One Scottish restaurant went bust every three days last year - with failures blamed on rising rates, higher supply costs and home delivery food services.
The number of restaurant collapses rocketed by 86.3 per cent in 2018, taking the number of failures to record levels, according to a report from French Duncan LLP. The firm analysed official Insolvency Service statistics and found that annual restaurant failures increased from 73 in 2017 to 136 last year, accounting for 13.9 per cent of all corporate failures in Scotland last year.
The study found that rises in business rates and rents were putting financial pressure on restaurants at a time when the cost of ingredients and staffing was also rising. The sector also faced increased pressure from the home delivery food business - such as Deliveroo or UberEats - while some restaurants were relying on increased footfall from discount offers and vouchers, which reduced their profit margins.
Eileen Blackburn, head of restructuring and debt advisory at French Duncan LLP, said: “These figures once again highlight the difficulties the restaurant sector is facing. A near doubling of the number of restaurant failures in one year is a quite alarming reflection of the state of the sector.”
“This is undoubtedly due to the continuing problems faced by the High Street which has seen restaurants and retailers hit badly over the last year. The issues facing the High Street continue with high business rates and inflexible landlords contributing greatly to the problem. Local councils and landlords must accept that they cannot continue to milk High Street businesses for cash as too often the result are more closures and more boarded up outlets.”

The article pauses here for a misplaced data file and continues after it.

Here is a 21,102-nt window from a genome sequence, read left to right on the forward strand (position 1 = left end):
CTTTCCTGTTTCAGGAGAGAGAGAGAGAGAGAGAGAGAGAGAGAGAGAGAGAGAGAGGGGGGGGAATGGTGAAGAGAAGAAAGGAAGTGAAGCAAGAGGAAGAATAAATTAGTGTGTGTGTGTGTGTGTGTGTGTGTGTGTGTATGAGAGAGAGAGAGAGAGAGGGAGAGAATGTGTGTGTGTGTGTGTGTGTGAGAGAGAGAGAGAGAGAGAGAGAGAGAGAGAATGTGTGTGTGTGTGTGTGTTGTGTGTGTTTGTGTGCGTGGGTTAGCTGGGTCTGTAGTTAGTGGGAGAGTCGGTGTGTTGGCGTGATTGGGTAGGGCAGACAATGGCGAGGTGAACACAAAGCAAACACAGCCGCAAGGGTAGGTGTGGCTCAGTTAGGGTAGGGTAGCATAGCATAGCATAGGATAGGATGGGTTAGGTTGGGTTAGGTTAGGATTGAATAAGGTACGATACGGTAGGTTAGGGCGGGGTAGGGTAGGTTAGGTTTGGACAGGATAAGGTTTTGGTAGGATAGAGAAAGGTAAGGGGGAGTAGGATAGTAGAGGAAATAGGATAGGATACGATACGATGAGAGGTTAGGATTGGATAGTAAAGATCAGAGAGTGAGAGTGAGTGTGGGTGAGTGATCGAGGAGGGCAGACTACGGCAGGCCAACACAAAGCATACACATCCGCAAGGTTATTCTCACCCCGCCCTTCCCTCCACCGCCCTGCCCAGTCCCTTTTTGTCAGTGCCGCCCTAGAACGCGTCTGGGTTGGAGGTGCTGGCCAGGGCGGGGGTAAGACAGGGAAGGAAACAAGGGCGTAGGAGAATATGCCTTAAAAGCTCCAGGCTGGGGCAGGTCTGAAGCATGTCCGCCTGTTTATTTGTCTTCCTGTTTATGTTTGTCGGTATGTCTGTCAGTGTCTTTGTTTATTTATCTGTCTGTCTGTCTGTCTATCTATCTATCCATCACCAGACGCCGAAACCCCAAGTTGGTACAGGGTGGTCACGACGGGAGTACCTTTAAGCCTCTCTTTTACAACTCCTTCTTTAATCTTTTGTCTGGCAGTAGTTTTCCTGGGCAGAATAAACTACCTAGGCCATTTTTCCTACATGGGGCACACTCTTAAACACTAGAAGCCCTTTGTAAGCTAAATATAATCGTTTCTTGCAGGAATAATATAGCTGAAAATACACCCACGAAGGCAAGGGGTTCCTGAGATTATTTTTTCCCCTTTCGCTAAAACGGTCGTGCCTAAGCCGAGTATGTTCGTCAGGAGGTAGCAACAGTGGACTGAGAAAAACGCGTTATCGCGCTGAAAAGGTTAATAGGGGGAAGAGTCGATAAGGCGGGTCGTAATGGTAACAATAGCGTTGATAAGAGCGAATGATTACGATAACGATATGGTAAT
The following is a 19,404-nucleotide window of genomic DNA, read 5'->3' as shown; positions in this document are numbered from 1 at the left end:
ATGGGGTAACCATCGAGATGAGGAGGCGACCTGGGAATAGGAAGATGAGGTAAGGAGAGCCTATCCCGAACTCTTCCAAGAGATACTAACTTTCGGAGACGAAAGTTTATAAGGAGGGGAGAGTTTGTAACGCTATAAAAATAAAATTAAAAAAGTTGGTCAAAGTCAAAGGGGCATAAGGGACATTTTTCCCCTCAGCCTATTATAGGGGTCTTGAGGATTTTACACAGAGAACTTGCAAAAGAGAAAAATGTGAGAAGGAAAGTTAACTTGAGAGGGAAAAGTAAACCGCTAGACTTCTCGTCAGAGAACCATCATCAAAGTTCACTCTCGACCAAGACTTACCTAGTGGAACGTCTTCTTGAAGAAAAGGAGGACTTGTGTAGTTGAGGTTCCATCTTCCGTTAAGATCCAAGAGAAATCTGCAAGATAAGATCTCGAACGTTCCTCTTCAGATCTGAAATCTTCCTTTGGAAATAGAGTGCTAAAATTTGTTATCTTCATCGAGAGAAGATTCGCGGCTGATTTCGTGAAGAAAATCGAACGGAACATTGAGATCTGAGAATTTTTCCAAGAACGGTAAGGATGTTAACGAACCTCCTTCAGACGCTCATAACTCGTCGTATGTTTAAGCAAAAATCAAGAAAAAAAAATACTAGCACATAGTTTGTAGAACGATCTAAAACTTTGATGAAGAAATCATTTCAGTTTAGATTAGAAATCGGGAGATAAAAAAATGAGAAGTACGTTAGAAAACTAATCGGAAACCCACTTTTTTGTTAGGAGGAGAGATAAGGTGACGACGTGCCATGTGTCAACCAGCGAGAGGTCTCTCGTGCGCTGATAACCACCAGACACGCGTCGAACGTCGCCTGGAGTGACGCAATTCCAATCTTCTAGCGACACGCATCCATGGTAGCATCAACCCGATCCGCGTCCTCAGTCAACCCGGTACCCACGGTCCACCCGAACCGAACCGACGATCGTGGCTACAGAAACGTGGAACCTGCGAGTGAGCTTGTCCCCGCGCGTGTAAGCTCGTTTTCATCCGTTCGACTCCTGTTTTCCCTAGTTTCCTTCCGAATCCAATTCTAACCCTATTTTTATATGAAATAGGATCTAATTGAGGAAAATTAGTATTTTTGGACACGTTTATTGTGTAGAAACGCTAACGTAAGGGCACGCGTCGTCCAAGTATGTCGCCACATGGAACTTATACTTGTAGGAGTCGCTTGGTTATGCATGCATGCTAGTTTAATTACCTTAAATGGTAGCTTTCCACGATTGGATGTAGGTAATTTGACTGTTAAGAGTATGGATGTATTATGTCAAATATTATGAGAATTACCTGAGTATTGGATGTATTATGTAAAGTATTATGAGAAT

She said that while the official figures accounted for restaurants which entered a formal insolvency procedure, many others were likely to have closed due to financial struggles before reaching that point.
She said: “Far more restaurants close without entering into a formal insolvency process so the numbers struggling on a day to day basis will be huge. Opening a restaurant has always been difficult but there are greater complications with high rents, high rates, increased staff costs, and, for those importing ingredients, higher supply costs.”
The report added that there was also an issue with over-capacity in the sector and described the discount voucher model as "outmoded".
Ms Blackburn added: “Many restaurants are also being hit by the growth of delivery services which has opened up an enormous new market from food outlets that never delivered before giving consumers the option of saving some money by eating takeaways at home. Equally the pub food market continues to grow both in the form of successful chains and individual outlets allowing for an evening out at less cost than most restaurants can manage.
“It is clear that the restaurant market is experiencing an extremely difficult time. Unfortunately, these very high figures may only be the beginning of continued difficulties for the sector in the coming years.”